Once I ordered two beers at a pizzeria for myself and my wife, when to my dismay two large Mediterranean shrimp and scampi pizzas arrived at our table. How “two beers please” can translate into “two beers and two scampi /shrimp pizzas please” god only knows, but somehow I had achieved the impossible. As for me being a vegetarian as well, pizza was coming out of my wife’s ears by the time she had finished both hers and mine.  Anyway I put it down to experience and since that day I let my wife do the talking instead.
The transition from being English to European can be a chaotic one to say the least, something I wish Mick Hucknall had warned me of in his magazine article. 

For once I had acquired the tools to order a beer without an accompanying pizza, making small talk at the dinner table, attempting to come across as an interesting individual with extra-terrestrial origins etc. Once folk had stopped pinching me to see if I was a real person just like them, it was then I began to have my doubts about being a European.

It suddenly struck me like a bolt out of the blue, that no matter how much I pertained to be something and someone else, and assimilate myself into another culture. The fact remains I will always be a product of my upbringing, my roots may have spread overseas but the tree from which the acorn has fallen is still very firmly planted in the land of my origins.

My poor peripheral vision being what it is, I have probably gone full circle a hundred times or more before realising I´d already passed what I was looking for.

And what was I looking for you might ask?

The answer I found was not necessarily the one I was looking for, but in hindsight I now know it`s the only one that fits the bill. 

That being when all is said and done, Europe is united by its disunity, it`s uneasy cultural and economic diversities make it the most unlikely conglomerate of nations ever devised. The machinery that is the EU is in all honesty in desperately need of some tweaks, and a little lubrication from the surplus oil glut –if there is such a thing, that is?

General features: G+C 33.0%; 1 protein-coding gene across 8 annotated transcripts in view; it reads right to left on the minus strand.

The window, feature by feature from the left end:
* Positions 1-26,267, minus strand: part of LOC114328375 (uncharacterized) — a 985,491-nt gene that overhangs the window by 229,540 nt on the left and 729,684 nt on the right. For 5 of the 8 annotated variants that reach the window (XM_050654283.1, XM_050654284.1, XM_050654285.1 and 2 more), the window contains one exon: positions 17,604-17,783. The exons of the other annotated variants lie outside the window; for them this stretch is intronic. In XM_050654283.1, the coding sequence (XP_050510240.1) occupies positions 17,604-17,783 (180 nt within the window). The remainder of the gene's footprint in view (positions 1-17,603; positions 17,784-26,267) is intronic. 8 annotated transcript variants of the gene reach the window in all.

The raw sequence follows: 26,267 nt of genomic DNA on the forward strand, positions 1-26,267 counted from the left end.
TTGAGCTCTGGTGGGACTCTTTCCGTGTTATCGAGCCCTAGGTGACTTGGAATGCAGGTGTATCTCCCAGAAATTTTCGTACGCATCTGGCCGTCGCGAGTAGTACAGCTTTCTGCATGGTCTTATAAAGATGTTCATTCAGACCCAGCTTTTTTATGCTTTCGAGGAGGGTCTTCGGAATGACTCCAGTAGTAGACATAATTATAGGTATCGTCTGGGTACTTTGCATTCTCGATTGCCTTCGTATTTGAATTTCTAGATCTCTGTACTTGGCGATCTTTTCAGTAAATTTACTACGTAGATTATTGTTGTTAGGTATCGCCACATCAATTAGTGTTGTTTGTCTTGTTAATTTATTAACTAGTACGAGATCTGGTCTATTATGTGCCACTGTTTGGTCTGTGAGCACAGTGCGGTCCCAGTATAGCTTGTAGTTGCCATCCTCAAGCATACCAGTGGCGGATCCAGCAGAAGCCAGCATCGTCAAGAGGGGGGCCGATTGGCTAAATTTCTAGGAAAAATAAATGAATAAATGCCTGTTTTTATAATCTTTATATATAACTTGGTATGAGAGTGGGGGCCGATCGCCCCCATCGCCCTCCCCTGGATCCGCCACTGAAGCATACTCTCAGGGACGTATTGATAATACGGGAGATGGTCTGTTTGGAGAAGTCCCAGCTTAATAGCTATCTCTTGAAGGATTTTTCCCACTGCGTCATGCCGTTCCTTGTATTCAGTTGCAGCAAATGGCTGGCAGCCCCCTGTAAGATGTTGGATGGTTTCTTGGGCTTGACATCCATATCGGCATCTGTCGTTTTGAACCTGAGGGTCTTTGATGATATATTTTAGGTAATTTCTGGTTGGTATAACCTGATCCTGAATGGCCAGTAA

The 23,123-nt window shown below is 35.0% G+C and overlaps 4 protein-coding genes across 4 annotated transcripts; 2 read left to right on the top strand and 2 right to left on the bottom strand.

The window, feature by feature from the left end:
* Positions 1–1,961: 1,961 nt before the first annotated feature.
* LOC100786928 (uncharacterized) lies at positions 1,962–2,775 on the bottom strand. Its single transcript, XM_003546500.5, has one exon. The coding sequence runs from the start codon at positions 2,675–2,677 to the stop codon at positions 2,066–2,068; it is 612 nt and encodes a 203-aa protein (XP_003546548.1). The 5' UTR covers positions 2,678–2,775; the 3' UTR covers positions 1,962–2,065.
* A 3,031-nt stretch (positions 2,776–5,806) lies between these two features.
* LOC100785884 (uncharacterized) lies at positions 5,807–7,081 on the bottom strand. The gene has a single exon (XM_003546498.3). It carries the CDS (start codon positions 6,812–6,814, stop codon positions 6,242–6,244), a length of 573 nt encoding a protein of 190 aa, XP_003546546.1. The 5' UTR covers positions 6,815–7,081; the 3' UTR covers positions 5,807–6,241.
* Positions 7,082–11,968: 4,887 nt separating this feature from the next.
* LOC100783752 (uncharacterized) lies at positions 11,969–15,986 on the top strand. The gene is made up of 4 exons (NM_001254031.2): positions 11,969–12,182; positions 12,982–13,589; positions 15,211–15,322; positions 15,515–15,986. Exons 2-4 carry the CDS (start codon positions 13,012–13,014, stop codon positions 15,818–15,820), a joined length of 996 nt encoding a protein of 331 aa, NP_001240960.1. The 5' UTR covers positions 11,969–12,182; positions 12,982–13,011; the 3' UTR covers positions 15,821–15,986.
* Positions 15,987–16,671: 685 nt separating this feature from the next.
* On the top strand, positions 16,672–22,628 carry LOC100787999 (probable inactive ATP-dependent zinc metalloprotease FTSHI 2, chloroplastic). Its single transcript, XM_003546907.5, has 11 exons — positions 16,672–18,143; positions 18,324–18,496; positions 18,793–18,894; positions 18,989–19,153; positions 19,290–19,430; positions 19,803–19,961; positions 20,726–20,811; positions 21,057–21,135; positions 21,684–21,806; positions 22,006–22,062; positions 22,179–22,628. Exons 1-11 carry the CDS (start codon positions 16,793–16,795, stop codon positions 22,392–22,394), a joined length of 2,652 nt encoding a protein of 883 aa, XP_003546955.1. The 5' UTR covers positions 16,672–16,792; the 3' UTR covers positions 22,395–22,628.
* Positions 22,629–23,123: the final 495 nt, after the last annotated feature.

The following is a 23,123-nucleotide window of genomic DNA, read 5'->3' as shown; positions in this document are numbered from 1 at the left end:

In some ways Brexit was no great surprise, the repercussions on the other hand will rattle a few cages I´m sure. But one thing I have learned on my European journey is that I am British, and am seen as such – the stateless entity of a united Europe might sound ideal in the halls of Strasbourg and Brussells. But to the ordinary man and woman so called Citizens of the EU, priorities lie much closer to home. The global citizen might well be just a faint and jaundiced looking image of an ideal that has lost its wheels.

So tell me Mick Hucknall, would you still consider yourself a citizen of Europe all these years afterwards?
Living abroad tends to give one that citizen of nowhere mentality, so in my case I´d probably answer yes to that question. Though were you to ask me if I was being completely truthful in my answer– well probably not. 

A united Europe is but a concept, home as they say is where the heart is and let’s face it – you can`t hang your hat up on a concept……or can you?

R.B. N  Bookmark is a  contributor to the Salford Stories anthology.